5 Sep 2023

Scrutiny and criticism just the 'nature of the democratic system', Labour leader says

9:03 am on 5 September 2023
Chris Hipkins and Christopher Luxon

Labour leader Chris Hipkins and National leader Christopher Luxon. Photo: RNZ

If the National Party wants to lead the next government it needs to get used to scrutiny, the Labour leader says.

It comes after the New Zealand Council of Trade Unions put out an ad campaign about National's leader Christopher Luxon, saying he was "out of touch" and "too much risk".

Deputy leader Nicola Willis told First Up the "attack ad" was nasty and personal, but Labour's Chris Hipkins said Luxon needed to get used to it if he wanted to be the next prime minister.

"If the National Party wants to be the government after the election, you get scrutinised and you get criticised every day," he told Morning Report.

"I have been every single day since I became prime minister, much of it from the National Party. That's just the nature of the democratic system and it's not actually unhealthy."

When asked if Hipkins agreed with the way Luxon had been portrayed in the ad, he said the ad was nothing to do with the Labour Party.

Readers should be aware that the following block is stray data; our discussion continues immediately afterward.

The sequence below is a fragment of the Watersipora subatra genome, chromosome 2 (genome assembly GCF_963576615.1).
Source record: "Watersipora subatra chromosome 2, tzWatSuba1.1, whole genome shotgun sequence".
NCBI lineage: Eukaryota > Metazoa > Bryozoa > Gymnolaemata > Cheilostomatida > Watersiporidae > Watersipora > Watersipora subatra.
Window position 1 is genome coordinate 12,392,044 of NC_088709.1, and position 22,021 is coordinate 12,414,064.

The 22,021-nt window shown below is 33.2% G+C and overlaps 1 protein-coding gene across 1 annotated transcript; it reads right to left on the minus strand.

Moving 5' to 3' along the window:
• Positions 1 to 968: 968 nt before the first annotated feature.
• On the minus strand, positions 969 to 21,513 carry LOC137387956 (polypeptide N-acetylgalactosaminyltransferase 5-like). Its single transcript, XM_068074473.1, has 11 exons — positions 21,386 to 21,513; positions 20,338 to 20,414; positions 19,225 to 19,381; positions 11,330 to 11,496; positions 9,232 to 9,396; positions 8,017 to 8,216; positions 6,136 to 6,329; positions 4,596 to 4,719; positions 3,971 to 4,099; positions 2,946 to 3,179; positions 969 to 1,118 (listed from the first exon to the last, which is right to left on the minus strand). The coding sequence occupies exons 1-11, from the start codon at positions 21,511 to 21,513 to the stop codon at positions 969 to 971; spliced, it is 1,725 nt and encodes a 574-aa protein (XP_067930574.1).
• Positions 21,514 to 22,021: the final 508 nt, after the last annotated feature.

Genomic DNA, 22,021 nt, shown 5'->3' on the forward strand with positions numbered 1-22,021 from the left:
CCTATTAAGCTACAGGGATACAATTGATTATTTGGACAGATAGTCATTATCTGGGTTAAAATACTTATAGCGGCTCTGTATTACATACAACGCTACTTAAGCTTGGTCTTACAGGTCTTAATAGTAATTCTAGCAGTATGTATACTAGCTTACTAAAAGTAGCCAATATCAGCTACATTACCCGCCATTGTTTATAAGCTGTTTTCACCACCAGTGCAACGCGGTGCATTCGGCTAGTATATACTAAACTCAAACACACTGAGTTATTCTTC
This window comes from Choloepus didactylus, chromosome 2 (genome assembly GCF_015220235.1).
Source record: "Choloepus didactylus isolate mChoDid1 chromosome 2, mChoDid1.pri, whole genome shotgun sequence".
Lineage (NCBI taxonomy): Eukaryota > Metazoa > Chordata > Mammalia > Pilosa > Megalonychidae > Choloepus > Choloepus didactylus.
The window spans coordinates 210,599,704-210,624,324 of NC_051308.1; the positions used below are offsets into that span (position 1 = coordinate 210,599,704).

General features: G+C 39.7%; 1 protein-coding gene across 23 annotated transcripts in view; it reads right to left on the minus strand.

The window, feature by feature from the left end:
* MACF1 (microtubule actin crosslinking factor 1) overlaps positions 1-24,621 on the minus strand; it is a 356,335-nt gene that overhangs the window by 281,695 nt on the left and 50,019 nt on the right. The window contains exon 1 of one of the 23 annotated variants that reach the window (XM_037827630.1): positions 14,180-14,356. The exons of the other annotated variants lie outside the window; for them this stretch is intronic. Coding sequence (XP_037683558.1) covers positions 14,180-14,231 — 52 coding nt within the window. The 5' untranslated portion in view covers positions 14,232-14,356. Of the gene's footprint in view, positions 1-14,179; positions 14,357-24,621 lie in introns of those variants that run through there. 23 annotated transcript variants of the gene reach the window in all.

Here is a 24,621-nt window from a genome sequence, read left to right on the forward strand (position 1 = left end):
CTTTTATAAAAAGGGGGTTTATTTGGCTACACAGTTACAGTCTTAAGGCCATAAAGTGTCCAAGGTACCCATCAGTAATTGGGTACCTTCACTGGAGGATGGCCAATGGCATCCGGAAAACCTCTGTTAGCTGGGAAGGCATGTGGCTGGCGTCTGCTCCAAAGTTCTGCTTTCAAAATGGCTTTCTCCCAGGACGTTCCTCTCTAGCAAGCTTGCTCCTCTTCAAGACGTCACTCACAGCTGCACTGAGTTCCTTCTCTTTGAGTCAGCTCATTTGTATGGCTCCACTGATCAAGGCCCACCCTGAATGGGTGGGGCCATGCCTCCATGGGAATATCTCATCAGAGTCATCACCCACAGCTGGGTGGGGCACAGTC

When pressed on it, he said he did not think criticising someone for things they had said and policies they had was a personal attack.

"Christopher Luxon called low income New Zealanders bottom feeders and went around the world calling New Zealand a wet, whiny and negative country. I think people can form their own judgements about who's being negative."

NZCTU president Richard Wagstaff said it had launched the campaign because it was "very concerned" about what it would mean for working people if the National Party were in power.

"I think the criticisms from National are trying to divert attention away from the issues. CTU is independent from the Labour Party, we don't even mention the Labour Party in the ads. It's our idea, we did it, and it's got nothing to do with the Labour Party."

Wagstaff told Morning Report CTU was happy with how the campaign was going. It had attracted a lot of attention and it felt it was their job to draw attention to what the National Party was offering.

"Those things very much concern us so we see it as our job to point these things out and take out an ad campaign to do so."

But despite CTU confirming Labour had no part in the ad, National's Nicola Willis said it showed Labour were running a campaign of negative, personal attacks.

"They're [the ads] not about the issues in this election or the challenges facing the country or what's lying ahead. Instead, these are attacks that are clearly very much negative, nasty, personal, and of course we can take it.

"National and Chris Luxon can take 41 days of personal attacks if that's how Labour and the unions want to run the campaign, but the country can't take another three years of a Labour government, so our focus is simply on a campaign that focuses on policy and issues and Labour are clearly taking a different approach."

Get the RNZ app

for ad-free news and current affairs